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United States (United States) (search for this): chapter 11
ed an address from the women of England to those of America:-- It is made up of the facts, the documents, facts. It says: An early copy was sent from America the latter end of April to Mr. Bogue, the publisher no decline. The story was dramatized in the United States in August, 1852, without the consent or knowledgf the great principle of universal brotherhood. In America the Frenchman, the German, the Italian, the Swede, e world are so interesting to Europeans as those of America; for America is fast filling up from Europe, and evAmerica is fast filling up from Europe, and every European has almost immediately his vote in her councils. If, therefore, the oppressed of other nations desire to find in America an asylum of permanent freedom, let them come prepared, heart and hand, and vote agaiterary journals: The abolitionists in the United States should vote the author of Uncle Tom's Cabin a ciol, for the education of colored teachers in the United States and in Canada. I have very much wished that som
Andover (Massachusetts, United States) (search for this): chapter 11
The time is short. I am very, very sorry that I shall not be able to see you. I must say farewell to you in this way. Hoping that in the length of time you may live to witness the progression of the good sake for which you so nobly have fought, my best wishes go with you. Yours in friendship, Jenny Goldschmidt. While Mrs. Stowe was thus absent from home, her husband received and accepted a most urgent call to the Professorship of Sacred Literature in the Theological Seminary at Andover, Mass. In regard to leaving Brunswick and her many friends there, Mrs. Stowe wrote: For my part, if I must leave Brunswick, I would rather leave at once. I can tear away with a sudden pull more easily than to linger there knowing that I am to leave at last. I shall never find people whom I shall like better than those of Brunswick. As Professor Stowe's engagements necessitated his spending much of the summer in Brunswick, and also making a journey to Cincinnati, it devolved upon
Washington (United States) (search for this): chapter 11
s called to Andover. fitting up the new home. the Key to Uncle Tom's Cabin. Uncle Tom abroad. how it was published in England. preface to the European edition. the book in France. in Germany. a greeting from Charles Kingsley. preparing to visit Scotland. letter to Mrs. Follen. Very soon after the publication of Uncle Tom's Cabin Mrs. Stowe visited her brother Henry in Brooklyn, and while there became intensely interested in the case of the Edmondsons, a slave family of Washington, D. C. Emily and Mary two of the daughters of Paul (a free colored man) and Milly (a slave) Edmondson, had, for trying to escape from bondage, been sold to a trader for the New Orleans market. While they were lying in jail in Alexandria awaiting the making up of a gang for the South, their heartbroken father determined to visit the North and try to beg from a freedom-loving people the money with which to purchase his daughters' liberty. The sum asked by the trader was $2,250, but its magnit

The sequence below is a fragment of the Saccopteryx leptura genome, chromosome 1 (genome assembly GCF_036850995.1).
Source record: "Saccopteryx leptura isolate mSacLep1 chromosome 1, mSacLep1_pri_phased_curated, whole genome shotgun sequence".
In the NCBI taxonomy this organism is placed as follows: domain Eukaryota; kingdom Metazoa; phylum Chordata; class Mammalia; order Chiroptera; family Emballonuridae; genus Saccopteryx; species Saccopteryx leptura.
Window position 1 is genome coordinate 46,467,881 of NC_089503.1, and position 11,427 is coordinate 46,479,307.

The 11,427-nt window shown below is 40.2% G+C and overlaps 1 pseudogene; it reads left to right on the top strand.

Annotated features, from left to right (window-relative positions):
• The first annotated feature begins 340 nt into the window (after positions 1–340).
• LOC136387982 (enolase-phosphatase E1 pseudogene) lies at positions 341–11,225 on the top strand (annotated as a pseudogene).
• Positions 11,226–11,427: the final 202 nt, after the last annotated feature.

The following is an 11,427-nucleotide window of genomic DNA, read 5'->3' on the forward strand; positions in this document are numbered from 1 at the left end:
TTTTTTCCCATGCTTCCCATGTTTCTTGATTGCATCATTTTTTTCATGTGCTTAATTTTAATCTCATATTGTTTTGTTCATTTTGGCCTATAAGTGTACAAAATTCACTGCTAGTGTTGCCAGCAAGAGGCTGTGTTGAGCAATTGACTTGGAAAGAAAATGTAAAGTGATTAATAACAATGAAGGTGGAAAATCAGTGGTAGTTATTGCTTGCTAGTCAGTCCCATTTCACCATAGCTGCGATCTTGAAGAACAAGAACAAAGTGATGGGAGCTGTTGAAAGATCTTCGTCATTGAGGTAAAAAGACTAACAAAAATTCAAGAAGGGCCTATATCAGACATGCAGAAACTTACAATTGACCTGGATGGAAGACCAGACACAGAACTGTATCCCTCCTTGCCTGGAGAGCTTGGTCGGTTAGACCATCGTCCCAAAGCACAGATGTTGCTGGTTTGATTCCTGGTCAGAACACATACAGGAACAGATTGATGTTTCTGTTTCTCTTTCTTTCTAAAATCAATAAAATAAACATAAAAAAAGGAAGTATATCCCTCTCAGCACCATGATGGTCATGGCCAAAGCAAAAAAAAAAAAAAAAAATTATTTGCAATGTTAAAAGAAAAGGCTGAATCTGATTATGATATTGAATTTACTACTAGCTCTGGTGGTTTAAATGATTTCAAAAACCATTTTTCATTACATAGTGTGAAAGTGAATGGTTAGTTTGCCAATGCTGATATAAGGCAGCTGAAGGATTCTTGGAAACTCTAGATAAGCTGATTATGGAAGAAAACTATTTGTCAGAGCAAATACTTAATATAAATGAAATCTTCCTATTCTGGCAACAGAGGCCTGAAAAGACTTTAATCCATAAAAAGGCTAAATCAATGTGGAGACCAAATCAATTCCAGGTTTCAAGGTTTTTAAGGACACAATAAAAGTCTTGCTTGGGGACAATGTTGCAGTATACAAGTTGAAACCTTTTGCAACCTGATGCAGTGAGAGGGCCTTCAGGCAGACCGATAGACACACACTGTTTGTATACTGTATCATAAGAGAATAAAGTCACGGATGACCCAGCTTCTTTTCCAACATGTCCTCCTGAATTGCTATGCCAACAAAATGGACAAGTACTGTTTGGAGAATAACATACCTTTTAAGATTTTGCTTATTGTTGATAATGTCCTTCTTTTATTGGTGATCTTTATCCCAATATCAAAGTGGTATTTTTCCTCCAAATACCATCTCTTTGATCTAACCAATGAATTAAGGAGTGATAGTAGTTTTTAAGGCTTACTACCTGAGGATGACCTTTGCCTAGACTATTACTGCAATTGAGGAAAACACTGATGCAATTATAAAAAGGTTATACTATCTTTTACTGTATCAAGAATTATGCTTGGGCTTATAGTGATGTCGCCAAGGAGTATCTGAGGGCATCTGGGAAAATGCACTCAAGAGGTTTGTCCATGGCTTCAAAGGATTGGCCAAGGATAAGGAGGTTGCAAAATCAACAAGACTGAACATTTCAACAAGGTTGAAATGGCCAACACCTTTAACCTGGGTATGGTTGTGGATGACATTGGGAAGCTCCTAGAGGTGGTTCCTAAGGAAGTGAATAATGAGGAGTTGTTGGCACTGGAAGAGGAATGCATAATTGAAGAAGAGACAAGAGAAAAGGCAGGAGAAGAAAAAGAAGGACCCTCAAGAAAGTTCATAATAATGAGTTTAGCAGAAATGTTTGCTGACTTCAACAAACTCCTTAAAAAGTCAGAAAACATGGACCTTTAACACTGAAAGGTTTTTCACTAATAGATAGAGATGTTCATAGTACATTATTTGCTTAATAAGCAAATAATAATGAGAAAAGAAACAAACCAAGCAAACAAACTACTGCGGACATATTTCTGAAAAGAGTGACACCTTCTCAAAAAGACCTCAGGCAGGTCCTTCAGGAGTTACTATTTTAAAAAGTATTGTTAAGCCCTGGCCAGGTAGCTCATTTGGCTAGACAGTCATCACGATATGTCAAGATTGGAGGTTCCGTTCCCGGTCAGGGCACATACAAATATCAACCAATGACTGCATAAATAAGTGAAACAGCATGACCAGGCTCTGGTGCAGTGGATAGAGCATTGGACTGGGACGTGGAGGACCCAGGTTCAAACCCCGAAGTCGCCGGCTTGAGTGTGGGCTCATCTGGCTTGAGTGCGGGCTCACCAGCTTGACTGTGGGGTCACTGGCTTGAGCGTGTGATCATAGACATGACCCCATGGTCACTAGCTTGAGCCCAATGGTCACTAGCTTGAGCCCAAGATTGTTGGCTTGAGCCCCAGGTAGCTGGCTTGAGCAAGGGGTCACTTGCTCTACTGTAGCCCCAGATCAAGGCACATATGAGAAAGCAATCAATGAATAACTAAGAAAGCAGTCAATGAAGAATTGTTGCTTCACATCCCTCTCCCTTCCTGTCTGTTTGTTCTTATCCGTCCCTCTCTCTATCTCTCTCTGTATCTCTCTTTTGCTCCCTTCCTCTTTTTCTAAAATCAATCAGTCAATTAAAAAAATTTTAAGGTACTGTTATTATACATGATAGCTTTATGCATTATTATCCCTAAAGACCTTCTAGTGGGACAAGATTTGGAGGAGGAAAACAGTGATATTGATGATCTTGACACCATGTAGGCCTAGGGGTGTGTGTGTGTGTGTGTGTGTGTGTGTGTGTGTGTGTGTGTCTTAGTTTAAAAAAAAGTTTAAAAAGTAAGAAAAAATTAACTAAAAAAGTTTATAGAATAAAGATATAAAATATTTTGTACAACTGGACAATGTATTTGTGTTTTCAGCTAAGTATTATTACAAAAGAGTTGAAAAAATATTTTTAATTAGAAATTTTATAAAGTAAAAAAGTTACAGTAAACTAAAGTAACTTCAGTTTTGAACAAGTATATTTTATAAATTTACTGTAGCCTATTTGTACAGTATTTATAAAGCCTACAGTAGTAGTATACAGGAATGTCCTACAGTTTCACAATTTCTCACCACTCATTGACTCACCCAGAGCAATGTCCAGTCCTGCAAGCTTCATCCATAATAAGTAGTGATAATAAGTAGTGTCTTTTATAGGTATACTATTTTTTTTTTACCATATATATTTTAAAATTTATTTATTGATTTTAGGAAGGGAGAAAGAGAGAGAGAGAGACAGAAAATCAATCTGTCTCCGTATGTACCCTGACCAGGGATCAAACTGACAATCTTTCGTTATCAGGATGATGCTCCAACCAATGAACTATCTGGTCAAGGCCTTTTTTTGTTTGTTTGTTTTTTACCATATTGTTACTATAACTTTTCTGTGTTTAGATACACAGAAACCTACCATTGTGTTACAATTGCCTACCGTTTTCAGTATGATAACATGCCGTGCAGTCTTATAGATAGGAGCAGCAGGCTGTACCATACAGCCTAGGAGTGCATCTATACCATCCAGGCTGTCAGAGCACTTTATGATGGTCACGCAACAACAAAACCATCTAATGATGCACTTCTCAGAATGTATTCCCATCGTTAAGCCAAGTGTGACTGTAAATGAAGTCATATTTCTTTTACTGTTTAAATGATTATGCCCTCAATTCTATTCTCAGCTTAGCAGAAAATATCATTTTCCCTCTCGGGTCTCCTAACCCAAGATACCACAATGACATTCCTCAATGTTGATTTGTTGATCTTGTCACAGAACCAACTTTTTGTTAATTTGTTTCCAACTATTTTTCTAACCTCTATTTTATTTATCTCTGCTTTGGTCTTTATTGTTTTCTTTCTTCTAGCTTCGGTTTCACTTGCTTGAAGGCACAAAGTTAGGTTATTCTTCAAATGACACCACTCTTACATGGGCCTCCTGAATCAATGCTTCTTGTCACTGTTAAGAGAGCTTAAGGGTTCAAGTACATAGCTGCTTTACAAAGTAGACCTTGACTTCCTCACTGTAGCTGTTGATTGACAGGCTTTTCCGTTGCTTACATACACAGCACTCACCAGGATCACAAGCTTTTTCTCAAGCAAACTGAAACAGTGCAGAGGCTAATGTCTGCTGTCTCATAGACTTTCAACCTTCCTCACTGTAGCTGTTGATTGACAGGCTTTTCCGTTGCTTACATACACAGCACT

Milton, Mass. (Massachusetts, United States) (search for this): chapter 11
d would help me till I got through, and still I am pressed beyond measure and above strength. This horror, this nightmare abomination! can it be in my country! It lies like lead on my heart, it shadows my life with sorrow; the more so that I feel, as for my own brothers, for the South, and am pained by every horror I am obliged to write, as one who is forced by some awful oath to disclose in court some family disgrace. Many times I have thought that I must die, and yet I pray God that I may live to see something done. I shall in all probability be in London in May: shall I see you? It seems to me so odd and dream-like that so many persons desire to see me, and now I cannot help thinking that they will think, when they do, that God hath chosen the weak things of this world. If I live till spring I shall hope to see Shakespeare's grave, and Milton's mulberry-tree, and the good land of my fathers,--old, old England! May that day come! Yours affectionately, H. B. Stowe.
New Orleans (Louisiana, United States) (search for this): chapter 11
rance. in Germany. a greeting from Charles Kingsley. preparing to visit Scotland. letter to Mrs. Follen. Very soon after the publication of Uncle Tom's Cabin Mrs. Stowe visited her brother Henry in Brooklyn, and while there became intensely interested in the case of the Edmondsons, a slave family of Washington, D. C. Emily and Mary two of the daughters of Paul (a free colored man) and Milly (a slave) Edmondson, had, for trying to escape from bondage, been sold to a trader for the New Orleans market. While they were lying in jail in Alexandria awaiting the making up of a gang for the South, their heartbroken father determined to visit the North and try to beg from a freedom-loving people the money with which to purchase his daughters' liberty. The sum asked by the trader was $2,250, but its magnitude did not appall the brave old man, and he set forth upon his quest full of faith that in some way he would secure it. Reaching New York, he went to the anti-slavery bureau and